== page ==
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Dismantling a board

So many members wrote about their displeasure with the ACBL board's decision to sack its CEO and lamented the power of the board.  Folks, there are ways to make this board shrink.

In NYC, which has oozes of private clubs, philanthropic societies, religious associations and private schools (parochial and secular) there is a general rule.  On a not for profit board, to get a seat, you need to make a significant financial contribution to the organization.  If you want to be a trustee of the MET Museum or the Opera for example (two of the most prestigious), we are talking of an annual gift in the six figures (forget the initial gift amount!).  

Some would object to this stipulation saying that people who don't make a lot of money should be able to serve and that money shouldn't be the reason that they are on the board.  I contend that many people are on the board today because it is an inexpensive way to travel to tournaments.  For bridge pro's, it is a boon - they are paid to attend their place of work.  For normal bridge players, it is a way to defray cost to vacations.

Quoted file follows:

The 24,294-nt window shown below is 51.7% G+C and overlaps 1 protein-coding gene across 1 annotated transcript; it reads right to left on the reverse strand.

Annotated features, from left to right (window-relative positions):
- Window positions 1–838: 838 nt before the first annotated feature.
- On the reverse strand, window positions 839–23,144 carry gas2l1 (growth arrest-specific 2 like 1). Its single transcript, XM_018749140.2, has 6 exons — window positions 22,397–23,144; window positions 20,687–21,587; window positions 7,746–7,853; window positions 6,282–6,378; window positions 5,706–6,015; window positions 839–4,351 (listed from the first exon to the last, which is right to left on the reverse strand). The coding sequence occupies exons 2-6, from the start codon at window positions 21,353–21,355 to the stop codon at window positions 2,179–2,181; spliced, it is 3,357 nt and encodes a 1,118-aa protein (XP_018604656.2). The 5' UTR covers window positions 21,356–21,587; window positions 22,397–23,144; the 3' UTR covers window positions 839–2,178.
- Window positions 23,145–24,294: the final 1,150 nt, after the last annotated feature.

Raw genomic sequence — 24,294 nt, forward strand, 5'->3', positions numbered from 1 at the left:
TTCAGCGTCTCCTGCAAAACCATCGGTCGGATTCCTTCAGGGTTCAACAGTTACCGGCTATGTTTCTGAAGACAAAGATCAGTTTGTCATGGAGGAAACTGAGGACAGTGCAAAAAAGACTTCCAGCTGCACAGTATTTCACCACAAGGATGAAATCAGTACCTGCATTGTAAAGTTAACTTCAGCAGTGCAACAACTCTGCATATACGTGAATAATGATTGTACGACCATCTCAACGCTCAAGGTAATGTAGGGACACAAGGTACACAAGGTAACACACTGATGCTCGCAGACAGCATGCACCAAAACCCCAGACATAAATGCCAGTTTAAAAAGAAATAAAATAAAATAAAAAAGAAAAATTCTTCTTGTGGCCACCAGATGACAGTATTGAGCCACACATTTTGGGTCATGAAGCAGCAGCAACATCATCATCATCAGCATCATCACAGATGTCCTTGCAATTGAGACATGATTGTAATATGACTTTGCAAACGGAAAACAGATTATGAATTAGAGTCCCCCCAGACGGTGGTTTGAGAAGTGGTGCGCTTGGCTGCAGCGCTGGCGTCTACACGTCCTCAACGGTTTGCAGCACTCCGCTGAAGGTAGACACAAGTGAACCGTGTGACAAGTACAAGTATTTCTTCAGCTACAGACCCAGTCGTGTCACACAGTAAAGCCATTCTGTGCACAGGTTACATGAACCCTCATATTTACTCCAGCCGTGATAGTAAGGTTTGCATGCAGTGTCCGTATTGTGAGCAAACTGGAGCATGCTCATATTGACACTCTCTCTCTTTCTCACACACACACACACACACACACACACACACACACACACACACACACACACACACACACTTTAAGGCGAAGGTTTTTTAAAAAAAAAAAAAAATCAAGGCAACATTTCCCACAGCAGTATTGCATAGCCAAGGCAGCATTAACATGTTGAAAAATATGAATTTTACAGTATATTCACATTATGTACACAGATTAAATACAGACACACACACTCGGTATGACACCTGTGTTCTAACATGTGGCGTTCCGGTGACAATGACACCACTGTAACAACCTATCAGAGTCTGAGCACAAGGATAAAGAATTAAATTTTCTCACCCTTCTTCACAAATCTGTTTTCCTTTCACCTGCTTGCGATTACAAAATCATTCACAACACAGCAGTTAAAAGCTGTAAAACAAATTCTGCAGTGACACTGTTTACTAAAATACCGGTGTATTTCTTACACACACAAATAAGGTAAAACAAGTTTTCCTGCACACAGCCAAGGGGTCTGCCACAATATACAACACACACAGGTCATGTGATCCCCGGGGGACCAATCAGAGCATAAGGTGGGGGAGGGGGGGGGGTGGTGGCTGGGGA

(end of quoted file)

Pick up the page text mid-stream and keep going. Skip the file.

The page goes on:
As one commenter posted recently, it is shocking that in 2018 the BOD can't organize board meetings remotely via Skype.  Of course they could, but then they wouldn't get to travel to the Nationals.  Please note that the Nationals in Hawaii are particularly expensive.  A motion was brought to the board asking the directors to meet at ACBL headquarters rather then to Honolulu.  The motion didn't pass - anyone surprised?

We should require board members to:

1.  Make a financial contribution of at least $10,000 per anum. 

2. Only allow travel to one national - the summer one.  Other two meetings are remote ones.  

3. Board members must live in the district they represent.

Let's then see how many of them still want to run for the board.

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